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ACREAdvisory Committee on Releases to the Environment
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References in periodicals archive ?
Unlike the Average Crop Revenue Election (ACRE) program in the 2008 farm bill where payments were tied to planted acres of covered commodities (up to the number of base acres), the new commodity programs are paid on base acres of covered commodities.
Recently, three senators from the Northern Plains--Max Baucus (D-MT), Kent Conrad (D-ND), and John Hoeven (R-ND)--proposed their own commodity subsidy program in the guise of a blend between two programs with shallow-loss elements: the Average Crop Revenue Election (ACRE) program and the Supplemental Revenue Assistance Payments (SURE) disaster program, which are among the most problematic shallow-loss-type programs from any economic efficiency, budgetary, or trade relations perspective.
The legislation would create the Revenue Loss Assistance Program (RLAP), an initiative that combines Supplemental Agricultural Disaster Assistance (SURE) and Average Crop Revenue Election (ACRE) into one simpler and more effective program, according to a joint statement issued by the three co-sponsors.
As Congress reduced the amount spent on direct payments, it would change a subsidy known as the Average Crop Revenue Election (ACRE) program.
While the 2008 Farm Bill retained many of the old commodity programs with some minor changes, two new programs have been established: the average crop revenue election (ACRE) and supplemental revenue assistance (SURE) programs.
Just as the 2008 Farm Bill's Supplemental Revenue Assistance Payments program was phased out and the Average Crop Revenue Election program is slated for termination, it will be interesting to observe the development of the large-scale "shallow-loss" area plans and their coexistence with individual coverage.
The 2008 farm bill ended direct and countercyclical payments and average crop revenue election (ACRE) payments to farms with 10 or fewer base acres, largely as a way to cut the amount of paperwork for county offices of USDA's Farm Service Agency, but also to reduce government outlays.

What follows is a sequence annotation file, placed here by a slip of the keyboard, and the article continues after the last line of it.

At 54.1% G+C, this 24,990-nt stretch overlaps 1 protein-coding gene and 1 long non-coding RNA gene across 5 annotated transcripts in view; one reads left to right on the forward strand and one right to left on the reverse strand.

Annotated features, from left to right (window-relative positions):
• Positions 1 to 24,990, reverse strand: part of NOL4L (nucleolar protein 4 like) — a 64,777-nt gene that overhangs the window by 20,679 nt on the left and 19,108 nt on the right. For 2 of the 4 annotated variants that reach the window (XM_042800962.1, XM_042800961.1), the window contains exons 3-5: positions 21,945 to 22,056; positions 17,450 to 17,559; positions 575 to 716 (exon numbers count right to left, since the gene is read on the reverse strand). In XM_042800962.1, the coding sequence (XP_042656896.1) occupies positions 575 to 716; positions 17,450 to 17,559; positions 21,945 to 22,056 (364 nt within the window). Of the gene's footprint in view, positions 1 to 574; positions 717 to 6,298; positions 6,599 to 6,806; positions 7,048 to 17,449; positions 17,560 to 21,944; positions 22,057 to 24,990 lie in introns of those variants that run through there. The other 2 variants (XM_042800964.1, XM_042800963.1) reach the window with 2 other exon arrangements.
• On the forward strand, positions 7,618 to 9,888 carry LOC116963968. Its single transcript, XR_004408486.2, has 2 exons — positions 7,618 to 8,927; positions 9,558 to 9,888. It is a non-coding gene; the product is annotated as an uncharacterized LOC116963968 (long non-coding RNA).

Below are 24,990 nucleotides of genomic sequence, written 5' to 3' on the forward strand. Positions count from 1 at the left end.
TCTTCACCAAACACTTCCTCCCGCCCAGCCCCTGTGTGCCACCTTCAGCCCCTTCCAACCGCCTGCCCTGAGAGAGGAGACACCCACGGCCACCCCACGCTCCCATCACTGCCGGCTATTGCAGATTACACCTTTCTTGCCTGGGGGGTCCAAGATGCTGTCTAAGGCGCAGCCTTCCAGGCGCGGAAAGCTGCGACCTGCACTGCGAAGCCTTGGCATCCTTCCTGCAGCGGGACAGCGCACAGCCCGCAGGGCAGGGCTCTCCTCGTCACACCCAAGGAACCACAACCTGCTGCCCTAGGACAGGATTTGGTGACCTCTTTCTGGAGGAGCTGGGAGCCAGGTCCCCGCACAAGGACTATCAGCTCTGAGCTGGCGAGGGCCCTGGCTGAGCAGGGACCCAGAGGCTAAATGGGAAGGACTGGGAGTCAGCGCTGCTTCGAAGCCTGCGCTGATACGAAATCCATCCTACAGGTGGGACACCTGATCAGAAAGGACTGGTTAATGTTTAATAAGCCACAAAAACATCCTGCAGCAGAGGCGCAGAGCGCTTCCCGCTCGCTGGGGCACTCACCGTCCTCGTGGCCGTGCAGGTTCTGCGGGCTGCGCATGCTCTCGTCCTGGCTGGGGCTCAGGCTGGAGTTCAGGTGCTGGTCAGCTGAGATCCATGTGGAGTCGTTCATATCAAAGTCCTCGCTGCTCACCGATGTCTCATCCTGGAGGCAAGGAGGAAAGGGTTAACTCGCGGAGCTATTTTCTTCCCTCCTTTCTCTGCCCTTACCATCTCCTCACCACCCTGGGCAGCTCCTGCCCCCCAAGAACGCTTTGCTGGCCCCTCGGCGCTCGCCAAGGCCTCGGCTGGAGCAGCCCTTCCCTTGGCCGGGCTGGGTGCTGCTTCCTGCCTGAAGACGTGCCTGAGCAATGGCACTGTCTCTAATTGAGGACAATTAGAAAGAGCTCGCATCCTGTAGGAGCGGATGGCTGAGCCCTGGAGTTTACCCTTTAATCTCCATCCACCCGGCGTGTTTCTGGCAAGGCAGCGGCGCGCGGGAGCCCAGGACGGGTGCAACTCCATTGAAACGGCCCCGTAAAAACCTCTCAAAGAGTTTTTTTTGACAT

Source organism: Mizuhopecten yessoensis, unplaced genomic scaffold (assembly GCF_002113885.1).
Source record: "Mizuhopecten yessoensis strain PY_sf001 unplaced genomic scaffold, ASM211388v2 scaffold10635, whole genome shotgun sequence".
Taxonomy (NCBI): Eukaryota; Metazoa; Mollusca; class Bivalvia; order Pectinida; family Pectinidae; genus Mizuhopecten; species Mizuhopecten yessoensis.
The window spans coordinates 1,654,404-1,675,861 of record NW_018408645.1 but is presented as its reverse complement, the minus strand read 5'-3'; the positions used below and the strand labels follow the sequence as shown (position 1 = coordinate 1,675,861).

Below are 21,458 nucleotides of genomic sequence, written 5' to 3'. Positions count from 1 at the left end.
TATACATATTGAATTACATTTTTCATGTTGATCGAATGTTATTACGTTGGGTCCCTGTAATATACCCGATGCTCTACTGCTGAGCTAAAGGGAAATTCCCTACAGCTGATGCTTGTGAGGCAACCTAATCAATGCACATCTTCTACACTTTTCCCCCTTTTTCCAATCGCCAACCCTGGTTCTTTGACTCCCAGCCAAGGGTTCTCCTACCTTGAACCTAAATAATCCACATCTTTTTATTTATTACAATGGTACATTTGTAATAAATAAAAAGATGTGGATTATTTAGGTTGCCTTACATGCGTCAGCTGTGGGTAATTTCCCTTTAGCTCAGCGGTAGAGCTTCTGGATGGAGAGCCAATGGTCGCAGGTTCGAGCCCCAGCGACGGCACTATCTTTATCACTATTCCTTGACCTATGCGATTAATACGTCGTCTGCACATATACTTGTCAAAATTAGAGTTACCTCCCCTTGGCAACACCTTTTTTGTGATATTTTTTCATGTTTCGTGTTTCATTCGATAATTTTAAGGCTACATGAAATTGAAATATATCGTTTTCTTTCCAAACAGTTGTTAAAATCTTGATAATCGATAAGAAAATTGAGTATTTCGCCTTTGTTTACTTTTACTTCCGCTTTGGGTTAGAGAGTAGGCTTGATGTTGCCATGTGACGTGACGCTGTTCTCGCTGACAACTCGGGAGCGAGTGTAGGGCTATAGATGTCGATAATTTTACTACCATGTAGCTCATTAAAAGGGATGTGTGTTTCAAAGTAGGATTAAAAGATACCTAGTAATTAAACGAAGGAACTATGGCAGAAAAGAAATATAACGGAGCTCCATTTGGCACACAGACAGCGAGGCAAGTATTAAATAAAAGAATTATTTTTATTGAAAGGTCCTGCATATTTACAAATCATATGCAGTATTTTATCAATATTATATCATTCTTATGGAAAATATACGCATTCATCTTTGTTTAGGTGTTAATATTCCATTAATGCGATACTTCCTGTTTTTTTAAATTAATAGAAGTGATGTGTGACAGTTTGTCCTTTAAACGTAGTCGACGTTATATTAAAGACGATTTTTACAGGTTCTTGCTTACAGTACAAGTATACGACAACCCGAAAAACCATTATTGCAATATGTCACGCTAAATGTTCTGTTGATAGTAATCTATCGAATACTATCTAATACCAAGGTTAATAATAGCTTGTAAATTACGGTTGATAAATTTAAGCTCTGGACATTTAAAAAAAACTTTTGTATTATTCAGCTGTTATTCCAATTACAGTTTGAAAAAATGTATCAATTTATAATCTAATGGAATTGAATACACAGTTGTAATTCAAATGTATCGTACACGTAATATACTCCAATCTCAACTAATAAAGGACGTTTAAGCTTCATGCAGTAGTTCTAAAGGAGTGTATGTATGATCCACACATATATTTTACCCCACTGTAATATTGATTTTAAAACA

In 2009, crop farmers in Iowa and other states faced the decision of whether to continue with the existing Direct and Counter-cyclical Program (DCP) offered by the Farm Service Agency (FSA) of the United States Department of Agriculture (USDA) or to enroll in a new program called Average Crop Revenue Election (ACRE).
With regard to the next farm bill, AFBF says Congress should maintain a strong safety net that consists of direct payments, a simplified Average Crop Revenue Election (ACRE) program and the countercyclical, marketing loan and crop insurance programs.
The chairman pointed out that the average crop revenue election (ACRE) program held promise as an economic safety net for farmers, but that if it's going to survive, "it is going to be substantially changed from what it is." The reason, he says, is that the program as currently designed is too complicated and because ACRE needs to be based on economic conditions at the county rather that the state level.
Some of those supporting farm program reform question why there currently are so many risk management programs like SURE, the average crop revenue election (ACRE) program and the various revenue-based crop insurance programs.
For example, it notes, payments of the new crop-specific average crop revenue election (ACRE) program can be triggered even when commodity prices are high, as long as these prices are volatile.